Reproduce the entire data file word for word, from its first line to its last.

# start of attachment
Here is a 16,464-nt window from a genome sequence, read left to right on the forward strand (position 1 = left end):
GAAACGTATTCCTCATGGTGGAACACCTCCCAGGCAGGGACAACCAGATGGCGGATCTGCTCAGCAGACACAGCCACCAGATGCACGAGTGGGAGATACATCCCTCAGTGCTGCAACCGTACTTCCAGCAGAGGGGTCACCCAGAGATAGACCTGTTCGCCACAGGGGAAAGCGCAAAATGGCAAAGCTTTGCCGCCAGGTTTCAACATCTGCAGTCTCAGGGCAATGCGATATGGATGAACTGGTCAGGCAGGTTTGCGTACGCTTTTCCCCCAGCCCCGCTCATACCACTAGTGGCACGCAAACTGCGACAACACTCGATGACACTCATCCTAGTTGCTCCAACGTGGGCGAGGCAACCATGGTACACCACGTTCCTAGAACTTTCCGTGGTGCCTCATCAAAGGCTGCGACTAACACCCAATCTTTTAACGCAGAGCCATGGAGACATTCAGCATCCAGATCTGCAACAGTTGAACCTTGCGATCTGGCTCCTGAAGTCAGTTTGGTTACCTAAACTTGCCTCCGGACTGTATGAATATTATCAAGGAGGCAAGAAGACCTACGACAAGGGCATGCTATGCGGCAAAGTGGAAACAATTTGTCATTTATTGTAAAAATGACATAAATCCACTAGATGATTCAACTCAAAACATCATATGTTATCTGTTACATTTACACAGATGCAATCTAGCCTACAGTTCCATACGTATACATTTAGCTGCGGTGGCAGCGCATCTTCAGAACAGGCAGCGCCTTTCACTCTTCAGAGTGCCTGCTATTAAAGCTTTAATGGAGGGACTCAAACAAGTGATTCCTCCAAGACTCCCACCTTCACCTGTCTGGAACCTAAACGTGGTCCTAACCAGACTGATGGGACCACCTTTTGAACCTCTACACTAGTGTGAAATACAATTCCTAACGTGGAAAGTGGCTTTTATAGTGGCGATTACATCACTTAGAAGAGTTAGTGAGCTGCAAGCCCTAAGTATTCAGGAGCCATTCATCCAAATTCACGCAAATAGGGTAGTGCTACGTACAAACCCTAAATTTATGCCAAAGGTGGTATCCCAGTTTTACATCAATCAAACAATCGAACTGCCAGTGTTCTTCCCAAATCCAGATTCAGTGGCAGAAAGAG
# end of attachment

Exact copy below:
Here is a 16,464-nt window from a genome sequence, read left to right on the forward strand (position 1 = left end):
GAAACGTATTCCTCATGGTGGAACACCTCCCAGGCAGGGACAACCAGATGGCGGATCTGCTCAGCAGACACAGCCACCAGATGCACGAGTGGGAGATACATCCCTCAGTGCTGCAACCGTACTTCCAGCAGAGGGGTCACCCAGAGATAGACCTGTTCGCCACAGGGGAAAGCGCAAAATGGCAAAGCTTTGCCGCCAGGTTTCAACATCTGCAGTCTCAGGGCAATGCGATATGGATGAACTGGTCAGGCAGGTTTGCGTACGCTTTTCCCCCAGCCCCGCTCATACCACTAGTGGCACGCAAACTGCGACAACACTCGATGACACTCATCCTAGTTGCTCCAACGTGGGCGAGGCAACCATGGTACACCACGTTCCTAGAACTTTCCGTGGTGCCTCATCAAAGGCTGCGACTAACACCCAATCTTTTAACGCAGAGCCATGGAGACATTCAGCATCCAGATCTGCAACAGTTGAACCTTGCGATCTGGCTCCTGAAGTCAGTTTGGTTACCTAAACTTGCCTCCGGACTGTATGAATATTATCAAGGAGGCAAGAAGACCTACGACAAGGGCATGCTATGCGGCAAAGTGGAAACAATTTGTCATTTATTGTAAAAATGACATAAATCCACTAGATGATTCAACTCAAAACATCATATGTTATCTGTTACATTTACACAGATGCAATCTAGCCTACAGTTCCATACGTATACATTTAGCTGCGGTGGCAGCGCATCTTCAGAACAGGCAGCGCCTTTCACTCTTCAGAGTGCCTGCTATTAAAGCTTTAATGGAGGGACTCAAACAAGTGATTCCTCCAAGACTCCCACCTTCACCTGTCTGGAACCTAAACGTGGTCCTAACCAGACTGATGGGACCACCTTTTGAACCTCTACACTAGTGTGAAATACAATTCCTAACGTGGAAAGTGGCTTTTATAGTGGCGATTACATCACTTAGAAGAGTTAGTGAGCTGCAAGCCCTAAGTATTCAGGAGCCATTCATCCAAATTCACGCAAATAGGGTAGTGCTACGTACAAACCCTAAATTTATGCCAAAGGTGGTATCCCAGTTTTACATCAATCAAACAATCGAACTGCCAGTGTTCTTCCCAAATCCAGATTCAGTGGCAGAAAGAG